One of the most crucial things a young person can do is establish a strong credit history, and the earlier you start, the better. Obtaining a credit card before the age of 21 isn’t always easy, even though most card issuers require you to be at least 18 to be a primary cardholder.
Here are some things to consider before applying for a credit card if you’re new to credit, including the legal age requirement.
How old do you have to be to get a credit card?
Cardholders are generally required to be at least eighteen (18), which is the legal age of majority to enter into contracts. The majority of credit card issuers will require you to provide proof of income if you are under 21 and lack a credit history or a good to excellent credit score in order to confirm that you can repay your debt on your own.
Credit cards for those under 21
A secured credit card, which requires you to put down a security deposit that serves as the card’s credit limit, is an option if you’re over eighteen and don’t have the necessary income for a regular credit card. Secured credit cards reduce the risk that lenders assume when they approve your card by requiring an upfront deposit, which is tailored to those with no credit history or low credit scores. With minimal fees and even rewards on your purchases, the best secured credit cards let you establish or repair your credit.
Think about getting a student credit card if you’re still enrolled in classes. If you’re under 21, you might need to provide evidence of your own income in order to get these cards. For people with a spotty credit history or low income, the best student cards, however, provide lenient credit requirements and greater credit approval rates. They even provide prizes made especially for students.
How to access a credit card before you’re 18
The only option available to you if you’re under 18 is to become an authorized user on someone else’s credit card account. Being an authorized user entitles you to a credit card of your own that is connected to the account of someone you can trust, like your parent or mentor. Even though the card bears your name, any debt that you are unable to pay off ultimately belongs to the primary cardholder.
It is common for credit issuers to report authorized user payment activity to credit bureaus, so having an authorized user will probably improve your credit score in addition to that of the primary cardholder. However, the primary cardholder’s decisions may have a detrimental impact on your credit score as well if they have a history of missing or late payments or high credit utilization.
Credit card options for those under 18 and up to 21
|ge of cardholder
|Options available to access credit
|On a family member’s or a reliable friend’s credit card account, you can get authorized user status.
|18 to 20
|If you can provide proof that your income satisfies the requirements of the issuer, you can be eligible for a standard credit card. There are a few options available, such as secured cards that need a deposit up front, student cards that accept low incomes, or requesting that a family member or close friend add you to their account as an authorized user.
|21 and up
|You can typically qualify for a traditional credit card by meeting the issuer’s requirements.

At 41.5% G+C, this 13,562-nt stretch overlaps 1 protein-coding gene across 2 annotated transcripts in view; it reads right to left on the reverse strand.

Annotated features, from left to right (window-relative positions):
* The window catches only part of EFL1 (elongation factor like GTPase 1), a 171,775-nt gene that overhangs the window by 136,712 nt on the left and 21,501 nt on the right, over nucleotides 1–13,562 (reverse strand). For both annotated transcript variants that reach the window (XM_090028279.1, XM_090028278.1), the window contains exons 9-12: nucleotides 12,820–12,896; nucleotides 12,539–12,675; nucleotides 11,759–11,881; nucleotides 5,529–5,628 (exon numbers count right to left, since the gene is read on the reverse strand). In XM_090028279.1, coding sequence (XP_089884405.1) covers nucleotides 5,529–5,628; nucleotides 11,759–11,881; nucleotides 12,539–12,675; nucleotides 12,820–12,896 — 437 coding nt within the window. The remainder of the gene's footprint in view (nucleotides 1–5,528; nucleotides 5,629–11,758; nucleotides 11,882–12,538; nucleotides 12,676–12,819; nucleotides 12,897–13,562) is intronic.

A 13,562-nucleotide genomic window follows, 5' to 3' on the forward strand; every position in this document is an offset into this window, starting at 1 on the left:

How to start building credit
As soon as your credit card application is approved, you must begin to use it sensibly. You can raise or lower your credit score in as little as six months by practicing good credit practices, such as making on-time payments. Using your card sensibly also involves being aware of the variables that credit bureaus take into account when calculating your credit score. Those elements consist of:
- Payment history
- Credit utilization ratio
- Age of credit
- Credit mix
- Any new credit received
When you first start using credit, it can be tempting to spend your newly free money extravagantly, but that can quickly get you into trouble. You must spend within your means and pay off your debt, ideally in full each month, in order to use your card in a helpful way. Keep your credit utilization, or the percentage of your available credit that you are using, under 30% by only using your credit card for purchases you know you can pay off at the end of the month. This will assist you in avoiding credit card debt accumulation and credit damage.
Before applying for additional cards, start with one and focus on establishing your credit for at least six months to position yourself for success. By taking the time to raise your credit score, you’ll be able to access an entirely new class of excellent credit cards with competitive interest rates, substantial rewards, and large welcome bonuses.
The bottom line
You must be at least eighteen to apply for your own credit card. The majority of card applicants under 21 may, however, need to meet additional requirements in order to be granted a card.
Turning 18 opens the door to new financial opportunities that can help you get on a clear path to a high credit score, even with the additional requirements you might encounter. You can take advantage of the perks and benefits that credit cards can offer whether you want to apply for a secured card, put up the money for a top starter credit card, or ask to be added as an authorized user on someone else’s account.
Just be careful how you use credit, and pay off your debts on time. You can avoid paying exorbitant interest rates on the amounts you would have carried over if you are able to make your monthly payments in full. You can gain access to better credit products in the future by striving for an outstanding credit score now.